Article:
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ACM awards: safe nominations lead to surprises

Country Standard Time Editorial, November 1995

Just when it seemed hard to believe that anyone else existed in country music besides the likes of Garth, Reba, Brooks & Dunn and Shania Twain, up to the plate steps Alison Krauss.

And Krauss belted a grand slam at the recent Country Music Association awards held in Nashville.

Krauss' showing along with a few others were most welcome for a number of reasons. Krauss is really known as a bluegrass performer, which she has done since a young teen. The Illinois native was quit content to stick to her bluegrass roots.

But now she has hit country big time with the four awards for female vocalist of the year, the horizon award, single of the year and event of the year.

Besides the awards going to a performer who deserves it - Krauss is one mean fiddler and has the sweetest of voices - these awards are refreshing for a number of reasons.

The performance of Krauss was indicative that this was not the typical awards show where the tried and true always seem to win.

And that's certainly refreshing for country music where it is increasingly hard for artists such as Krauss to make a dent. Too often, the commercially-oriented artists capture the market in airplay and awards.

Besting the likes of Reba, Pam Tillis and Mary-Chapin Carpenter for female vocalist of the year were a pleasant indication that maybe, just maybe, the powers that be in country are willing to listen to something a little bit out of the ordinary.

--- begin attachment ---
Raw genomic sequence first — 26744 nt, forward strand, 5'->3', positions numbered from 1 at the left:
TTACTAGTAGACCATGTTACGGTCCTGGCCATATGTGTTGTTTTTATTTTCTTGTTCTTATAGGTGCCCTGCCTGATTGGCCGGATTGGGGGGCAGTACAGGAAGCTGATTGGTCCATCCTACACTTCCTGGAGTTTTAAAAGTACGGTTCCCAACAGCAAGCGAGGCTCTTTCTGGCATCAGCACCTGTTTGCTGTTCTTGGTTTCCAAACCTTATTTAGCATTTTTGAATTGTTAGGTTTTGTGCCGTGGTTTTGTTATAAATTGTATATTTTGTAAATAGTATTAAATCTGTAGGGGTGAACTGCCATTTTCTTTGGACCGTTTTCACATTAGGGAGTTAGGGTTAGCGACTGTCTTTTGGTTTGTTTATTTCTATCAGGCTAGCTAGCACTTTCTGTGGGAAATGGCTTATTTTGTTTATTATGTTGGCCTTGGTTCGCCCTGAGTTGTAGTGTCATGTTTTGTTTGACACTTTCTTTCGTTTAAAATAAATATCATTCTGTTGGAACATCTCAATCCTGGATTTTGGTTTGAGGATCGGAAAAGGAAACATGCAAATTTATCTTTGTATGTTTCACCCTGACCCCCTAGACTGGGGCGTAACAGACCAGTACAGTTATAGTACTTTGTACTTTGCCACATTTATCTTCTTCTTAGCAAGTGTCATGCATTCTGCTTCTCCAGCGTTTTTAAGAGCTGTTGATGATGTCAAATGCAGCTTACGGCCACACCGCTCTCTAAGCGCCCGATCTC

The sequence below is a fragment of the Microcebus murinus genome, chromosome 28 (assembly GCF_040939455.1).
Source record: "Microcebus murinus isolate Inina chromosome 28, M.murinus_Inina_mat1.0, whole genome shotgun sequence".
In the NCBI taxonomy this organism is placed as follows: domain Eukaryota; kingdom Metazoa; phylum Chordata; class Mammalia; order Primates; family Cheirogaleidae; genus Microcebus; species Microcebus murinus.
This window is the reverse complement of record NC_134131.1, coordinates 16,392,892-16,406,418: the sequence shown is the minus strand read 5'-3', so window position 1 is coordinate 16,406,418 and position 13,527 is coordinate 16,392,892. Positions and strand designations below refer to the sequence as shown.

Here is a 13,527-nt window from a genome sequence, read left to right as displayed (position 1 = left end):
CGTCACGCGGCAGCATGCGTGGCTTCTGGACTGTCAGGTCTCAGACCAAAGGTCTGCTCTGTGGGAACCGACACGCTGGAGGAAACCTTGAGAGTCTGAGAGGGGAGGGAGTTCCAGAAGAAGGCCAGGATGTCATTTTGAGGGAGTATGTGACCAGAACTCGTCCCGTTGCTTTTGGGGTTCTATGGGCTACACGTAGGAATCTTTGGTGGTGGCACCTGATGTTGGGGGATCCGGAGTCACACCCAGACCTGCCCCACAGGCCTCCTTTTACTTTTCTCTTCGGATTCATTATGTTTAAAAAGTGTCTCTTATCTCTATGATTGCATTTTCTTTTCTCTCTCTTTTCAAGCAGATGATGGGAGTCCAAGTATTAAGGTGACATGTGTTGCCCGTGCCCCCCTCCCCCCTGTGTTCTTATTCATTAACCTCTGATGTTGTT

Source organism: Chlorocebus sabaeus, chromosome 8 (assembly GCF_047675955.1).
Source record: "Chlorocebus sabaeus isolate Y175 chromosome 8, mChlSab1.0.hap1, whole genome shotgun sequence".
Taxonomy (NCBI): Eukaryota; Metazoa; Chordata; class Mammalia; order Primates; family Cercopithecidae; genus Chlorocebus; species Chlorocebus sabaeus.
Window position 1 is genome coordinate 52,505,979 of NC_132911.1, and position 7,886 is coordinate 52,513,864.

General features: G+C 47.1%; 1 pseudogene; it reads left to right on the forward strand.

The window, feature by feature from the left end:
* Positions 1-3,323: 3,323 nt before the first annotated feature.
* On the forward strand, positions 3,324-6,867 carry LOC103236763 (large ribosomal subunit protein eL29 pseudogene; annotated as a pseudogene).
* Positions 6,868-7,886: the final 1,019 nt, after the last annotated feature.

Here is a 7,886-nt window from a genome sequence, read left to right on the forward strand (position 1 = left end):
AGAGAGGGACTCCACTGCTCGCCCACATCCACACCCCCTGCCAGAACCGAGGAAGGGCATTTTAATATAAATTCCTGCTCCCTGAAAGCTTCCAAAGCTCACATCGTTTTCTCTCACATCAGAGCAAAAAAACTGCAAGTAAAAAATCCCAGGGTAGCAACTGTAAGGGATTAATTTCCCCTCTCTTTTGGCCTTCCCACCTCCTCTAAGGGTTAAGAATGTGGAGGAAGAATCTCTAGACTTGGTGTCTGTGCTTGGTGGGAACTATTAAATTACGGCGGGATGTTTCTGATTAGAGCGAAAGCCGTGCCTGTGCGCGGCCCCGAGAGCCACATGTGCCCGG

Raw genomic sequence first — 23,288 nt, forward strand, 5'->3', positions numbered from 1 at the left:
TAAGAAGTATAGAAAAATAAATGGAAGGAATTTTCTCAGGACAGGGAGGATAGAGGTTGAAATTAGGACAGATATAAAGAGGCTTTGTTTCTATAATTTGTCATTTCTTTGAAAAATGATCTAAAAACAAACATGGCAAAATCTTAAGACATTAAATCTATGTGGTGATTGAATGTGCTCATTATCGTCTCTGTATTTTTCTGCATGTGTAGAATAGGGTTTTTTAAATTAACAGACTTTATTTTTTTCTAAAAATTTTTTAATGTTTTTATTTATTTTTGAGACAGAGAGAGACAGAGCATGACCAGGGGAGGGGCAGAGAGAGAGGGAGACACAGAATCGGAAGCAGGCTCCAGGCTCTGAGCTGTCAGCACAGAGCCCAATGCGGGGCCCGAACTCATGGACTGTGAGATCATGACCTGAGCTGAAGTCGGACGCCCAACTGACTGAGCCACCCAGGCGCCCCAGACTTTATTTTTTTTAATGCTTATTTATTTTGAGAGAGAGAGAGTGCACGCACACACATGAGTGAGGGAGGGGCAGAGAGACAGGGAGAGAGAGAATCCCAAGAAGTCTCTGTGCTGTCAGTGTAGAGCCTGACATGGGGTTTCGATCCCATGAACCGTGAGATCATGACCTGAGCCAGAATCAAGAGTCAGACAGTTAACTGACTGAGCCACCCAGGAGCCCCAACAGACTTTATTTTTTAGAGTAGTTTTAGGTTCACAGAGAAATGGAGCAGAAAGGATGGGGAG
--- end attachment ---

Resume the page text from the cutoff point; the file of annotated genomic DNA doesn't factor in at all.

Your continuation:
The Mavericks may have done well this year commercially and critically, but The Mavs are not your typical country act. They don't play by the numbers with their retro-, Roy Orbison-sounding country sound. For those interested in paint-by-the numbers music, skip The Mavs. They beat such mainstream acts as Diamond Rio and BlackHawk for vocal group of the year.

Patty Loveless mines the more traditional, ballad side of country. She received album of the year for her efforts, knocking off such heavyweights as George Strait, Vince Gill and Alan Jackson. Loveless certainly deserved the recognition.

One final kudo goes to Gretchen Peters' "Independence Day" for song of the year. Country isn't supposed to - by tradition anyway - deal with such weighty topics as domestic abuse. It's glad to see that such efforts can receive the proper recognition.

One point raised by the CMAs was the lack of vocal duos. Brooks & Dunn have the category to themselves with the Wiggins and Sweethearts of the Rodeo offering little real competition. Brother Phelps received a nod even though they are now label-less.

While the nominations raised some questions for the failure to advance beyond the safety zone, the CMA certainly did not make safe choices when it came to doling out the awards. Congratulations to not only the winners, but the CMA as well.